Here’s a look at a Junior B player turned OHLer, who skirted an opportunity to go to Yale University to pursue his hockey career in a different direction.
He was also one of the most offensively prolific defencemen in the CHL this season, and jumped up NHL Central Scouting’s prospect rankings by 78 spots from January to May.
His name is Cam Dineen, and yes, Kevin is his father (but not that Kevin).
Age on June 24: 18
Current Team: North Bay Battalion, OHL
Weight: 185 pounds
From: Toms River, N.J.
NHL Central Scouting Rank (North America): 39th
Jeff Marek’s Take: In today’s game, offence from the blue line is a must and that’s what Dineen gives you. His instincts are all about creating offence. He comes with risk in his own end, but creates more than he costs.
A thinking man…
Just how did a kid who was playing Junior B step into the OHL and torch it from the back end, finishing second among rookies behind guaranteed 2016 first-rounder Alex Nylander with 13 goals and 46 assists for 59 points in 68 games?
“[Dineen] is very cerebral, great mind for the game, knows his position very well,” Battalion assistant coach Ryan Oulahen told Sportsnet’s Neate Seager back in February.
“You don’t see him make very many mistakes,” he added.
Dineen’s game starts with his anticipation and vision, which translates into goal-scoring and playmaking.
Not only was he second among rookies in OHL scoring this season, he was second among all OHL defencemen—finishing just one point off 19-year-old Rasmus Andersson’s pace.
The Full Monte…
It’s one thing to think the game; it’s an entirely different thing to go out and execute it. If Dineen’s mental process enables him to excel, his refined skills push him over the top.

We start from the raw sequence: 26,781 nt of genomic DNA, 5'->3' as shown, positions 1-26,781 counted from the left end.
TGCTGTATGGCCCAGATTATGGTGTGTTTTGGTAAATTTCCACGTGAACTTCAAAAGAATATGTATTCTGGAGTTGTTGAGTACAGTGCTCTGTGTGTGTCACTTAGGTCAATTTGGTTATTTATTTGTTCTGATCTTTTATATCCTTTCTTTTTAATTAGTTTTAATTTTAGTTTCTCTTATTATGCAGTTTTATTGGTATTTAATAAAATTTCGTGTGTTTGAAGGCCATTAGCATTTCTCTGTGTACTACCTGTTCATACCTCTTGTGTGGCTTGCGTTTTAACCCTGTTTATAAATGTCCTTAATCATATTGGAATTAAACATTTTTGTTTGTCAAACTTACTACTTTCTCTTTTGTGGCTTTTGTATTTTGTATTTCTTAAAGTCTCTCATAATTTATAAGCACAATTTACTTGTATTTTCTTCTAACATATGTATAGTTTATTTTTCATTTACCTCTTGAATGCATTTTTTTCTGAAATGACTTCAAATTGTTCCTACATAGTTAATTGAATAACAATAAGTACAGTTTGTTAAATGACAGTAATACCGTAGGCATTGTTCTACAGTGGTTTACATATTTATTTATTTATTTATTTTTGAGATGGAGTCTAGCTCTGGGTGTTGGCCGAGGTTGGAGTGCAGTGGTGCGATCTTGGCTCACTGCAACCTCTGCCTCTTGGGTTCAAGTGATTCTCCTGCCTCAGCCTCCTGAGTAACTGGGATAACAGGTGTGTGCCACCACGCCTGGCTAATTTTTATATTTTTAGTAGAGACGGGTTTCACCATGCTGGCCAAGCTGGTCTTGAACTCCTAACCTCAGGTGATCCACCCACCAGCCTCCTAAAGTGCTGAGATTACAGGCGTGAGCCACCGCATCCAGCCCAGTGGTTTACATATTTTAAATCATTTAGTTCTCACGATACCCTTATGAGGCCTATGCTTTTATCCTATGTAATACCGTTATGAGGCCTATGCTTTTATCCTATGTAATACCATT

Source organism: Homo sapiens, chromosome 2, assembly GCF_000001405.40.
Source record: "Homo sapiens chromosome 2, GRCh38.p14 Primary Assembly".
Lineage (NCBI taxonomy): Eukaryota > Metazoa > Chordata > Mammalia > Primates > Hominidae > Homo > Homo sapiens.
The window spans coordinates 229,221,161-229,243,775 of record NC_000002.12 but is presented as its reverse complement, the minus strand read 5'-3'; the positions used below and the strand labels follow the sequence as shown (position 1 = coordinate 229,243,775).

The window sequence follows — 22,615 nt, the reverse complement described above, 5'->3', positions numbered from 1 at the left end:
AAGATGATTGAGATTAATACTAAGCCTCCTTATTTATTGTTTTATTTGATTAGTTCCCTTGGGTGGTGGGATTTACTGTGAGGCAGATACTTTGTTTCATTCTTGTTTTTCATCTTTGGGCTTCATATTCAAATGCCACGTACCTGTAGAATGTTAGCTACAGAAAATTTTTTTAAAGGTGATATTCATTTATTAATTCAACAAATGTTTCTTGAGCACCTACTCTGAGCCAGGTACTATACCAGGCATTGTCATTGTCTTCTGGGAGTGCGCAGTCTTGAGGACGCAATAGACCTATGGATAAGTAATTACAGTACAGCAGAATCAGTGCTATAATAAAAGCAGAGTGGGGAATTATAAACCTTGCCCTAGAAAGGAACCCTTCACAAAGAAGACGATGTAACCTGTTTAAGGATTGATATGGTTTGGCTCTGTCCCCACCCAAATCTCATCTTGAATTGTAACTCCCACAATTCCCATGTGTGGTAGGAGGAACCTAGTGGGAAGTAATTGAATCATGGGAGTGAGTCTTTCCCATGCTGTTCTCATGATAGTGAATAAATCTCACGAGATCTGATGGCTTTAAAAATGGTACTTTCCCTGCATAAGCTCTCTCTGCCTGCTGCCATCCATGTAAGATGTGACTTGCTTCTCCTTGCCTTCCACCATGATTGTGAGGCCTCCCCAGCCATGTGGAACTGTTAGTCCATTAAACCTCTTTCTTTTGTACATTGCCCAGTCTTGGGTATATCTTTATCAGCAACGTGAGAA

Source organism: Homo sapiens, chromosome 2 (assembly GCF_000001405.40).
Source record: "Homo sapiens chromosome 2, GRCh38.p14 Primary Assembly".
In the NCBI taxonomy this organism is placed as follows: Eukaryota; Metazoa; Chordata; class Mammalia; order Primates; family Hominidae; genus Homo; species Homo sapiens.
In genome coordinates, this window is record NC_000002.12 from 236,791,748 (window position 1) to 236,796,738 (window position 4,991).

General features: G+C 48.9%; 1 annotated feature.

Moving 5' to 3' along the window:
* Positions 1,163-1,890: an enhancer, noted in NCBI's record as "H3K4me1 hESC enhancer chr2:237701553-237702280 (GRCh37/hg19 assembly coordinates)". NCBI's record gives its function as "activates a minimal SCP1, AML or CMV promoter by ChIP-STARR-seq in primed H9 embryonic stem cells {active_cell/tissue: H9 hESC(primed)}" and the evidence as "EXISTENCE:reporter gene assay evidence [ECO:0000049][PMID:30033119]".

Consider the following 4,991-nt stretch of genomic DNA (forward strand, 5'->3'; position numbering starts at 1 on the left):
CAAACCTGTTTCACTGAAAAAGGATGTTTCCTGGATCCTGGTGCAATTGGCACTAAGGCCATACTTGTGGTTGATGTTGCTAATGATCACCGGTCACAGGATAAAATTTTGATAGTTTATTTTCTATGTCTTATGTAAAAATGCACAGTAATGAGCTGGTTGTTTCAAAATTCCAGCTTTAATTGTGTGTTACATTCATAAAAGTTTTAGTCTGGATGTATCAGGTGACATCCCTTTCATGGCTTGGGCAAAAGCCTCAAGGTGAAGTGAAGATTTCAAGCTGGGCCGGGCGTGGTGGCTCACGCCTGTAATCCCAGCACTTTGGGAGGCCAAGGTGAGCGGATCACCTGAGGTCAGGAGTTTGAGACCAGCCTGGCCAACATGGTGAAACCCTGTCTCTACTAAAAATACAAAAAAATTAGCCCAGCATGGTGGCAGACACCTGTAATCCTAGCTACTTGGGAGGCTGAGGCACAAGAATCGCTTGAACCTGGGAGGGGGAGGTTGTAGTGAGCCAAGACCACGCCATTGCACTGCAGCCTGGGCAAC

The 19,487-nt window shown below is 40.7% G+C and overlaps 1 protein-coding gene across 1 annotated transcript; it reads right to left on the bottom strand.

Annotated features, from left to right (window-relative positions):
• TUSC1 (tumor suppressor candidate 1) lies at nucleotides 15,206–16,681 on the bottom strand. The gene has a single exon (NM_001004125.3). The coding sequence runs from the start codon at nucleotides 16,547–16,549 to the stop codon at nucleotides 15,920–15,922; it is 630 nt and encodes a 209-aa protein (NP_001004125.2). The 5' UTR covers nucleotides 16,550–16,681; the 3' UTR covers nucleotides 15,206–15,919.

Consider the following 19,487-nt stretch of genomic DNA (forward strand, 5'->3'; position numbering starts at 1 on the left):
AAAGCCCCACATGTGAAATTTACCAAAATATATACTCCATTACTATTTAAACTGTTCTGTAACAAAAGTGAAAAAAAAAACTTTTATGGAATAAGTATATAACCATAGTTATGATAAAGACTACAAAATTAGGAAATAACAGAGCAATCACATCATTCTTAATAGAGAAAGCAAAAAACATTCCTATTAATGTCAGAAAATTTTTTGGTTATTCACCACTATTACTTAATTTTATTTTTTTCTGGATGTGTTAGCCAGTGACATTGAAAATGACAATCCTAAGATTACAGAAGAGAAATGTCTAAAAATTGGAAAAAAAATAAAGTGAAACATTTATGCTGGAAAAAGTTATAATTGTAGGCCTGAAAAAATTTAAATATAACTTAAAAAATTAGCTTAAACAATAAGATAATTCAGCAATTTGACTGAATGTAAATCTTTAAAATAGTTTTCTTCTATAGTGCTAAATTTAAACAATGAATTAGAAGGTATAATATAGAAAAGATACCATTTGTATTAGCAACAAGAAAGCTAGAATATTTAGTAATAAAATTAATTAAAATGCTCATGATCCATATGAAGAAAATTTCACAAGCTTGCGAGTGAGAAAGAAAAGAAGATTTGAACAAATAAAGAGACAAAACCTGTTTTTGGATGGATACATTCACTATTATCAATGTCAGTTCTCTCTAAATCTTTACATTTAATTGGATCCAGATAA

“The player that comes to mind when thinking of Cam Dineen is Duncan Keith (Chicago, 54th overall in 2002),” writes Eldon MacDonald of thehockeywriters.com.
“It is not so much that they have all the same characteristics as it is that they both have the same effect on a team – they run the offence. They both have excellent mobility, skating, passing, transition, vision, and creativity.”
That’s quite a comparison, but Dineen clearly has all the tools.
If there’s a reason Dineen’s not among the top-30 North American prospects rated by NHL Central Scouting, it’s likely to do with his size.
At 5-foot-11, 185 pounds, Dineen wouldn’t be confused for a bruising defenceman.
Regarding Dineen’s ranking by Central Scouting, no player jumped higher up the list than he did, going from 117th among North American prospects at mid-term to 39th on the final list.
And as MacDonald smartly pointed out in his scouting report, Anthony D’Angelo, Cody Ceci, Ryan Murphy, Ryan Ellis and John Carlson were all first-round NHL selections after finishing top two in scoring among OHL defencemen in their year of eligibility.
“I just don’t see, with the game, where it’s going, why you wouldn’t value a guy like Dineen a lot more,” said Battalion head coach Stan Butler.
All it takes is one NHL team to agree and make Dineen a first-round selection in Buffalo this June.